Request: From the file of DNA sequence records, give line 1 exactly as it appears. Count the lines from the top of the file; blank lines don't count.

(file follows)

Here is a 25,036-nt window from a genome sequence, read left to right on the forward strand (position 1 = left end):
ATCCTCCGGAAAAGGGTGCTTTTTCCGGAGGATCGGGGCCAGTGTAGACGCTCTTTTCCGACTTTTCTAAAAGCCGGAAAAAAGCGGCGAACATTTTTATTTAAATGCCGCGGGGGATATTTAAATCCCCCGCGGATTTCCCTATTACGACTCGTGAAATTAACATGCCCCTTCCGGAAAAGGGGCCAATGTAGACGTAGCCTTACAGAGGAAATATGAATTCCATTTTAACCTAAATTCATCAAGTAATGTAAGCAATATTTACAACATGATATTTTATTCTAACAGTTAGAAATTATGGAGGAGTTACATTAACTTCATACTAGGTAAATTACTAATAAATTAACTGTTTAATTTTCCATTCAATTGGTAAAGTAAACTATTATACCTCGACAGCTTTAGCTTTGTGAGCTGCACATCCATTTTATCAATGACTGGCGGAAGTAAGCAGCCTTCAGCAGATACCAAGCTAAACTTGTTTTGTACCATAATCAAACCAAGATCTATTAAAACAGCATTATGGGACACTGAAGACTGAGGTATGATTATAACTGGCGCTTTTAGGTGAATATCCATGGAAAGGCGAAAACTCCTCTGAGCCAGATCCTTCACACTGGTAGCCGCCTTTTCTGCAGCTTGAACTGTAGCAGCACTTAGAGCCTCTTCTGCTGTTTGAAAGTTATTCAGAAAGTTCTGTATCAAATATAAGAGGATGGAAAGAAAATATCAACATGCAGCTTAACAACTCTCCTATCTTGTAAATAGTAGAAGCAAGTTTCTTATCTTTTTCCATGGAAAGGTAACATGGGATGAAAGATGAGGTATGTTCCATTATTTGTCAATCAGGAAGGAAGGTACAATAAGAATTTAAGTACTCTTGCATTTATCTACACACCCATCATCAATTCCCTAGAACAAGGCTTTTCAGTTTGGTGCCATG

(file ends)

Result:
Here is a 25,036-nt window from a genome sequence, read left to right on the forward strand (position 1 = left end):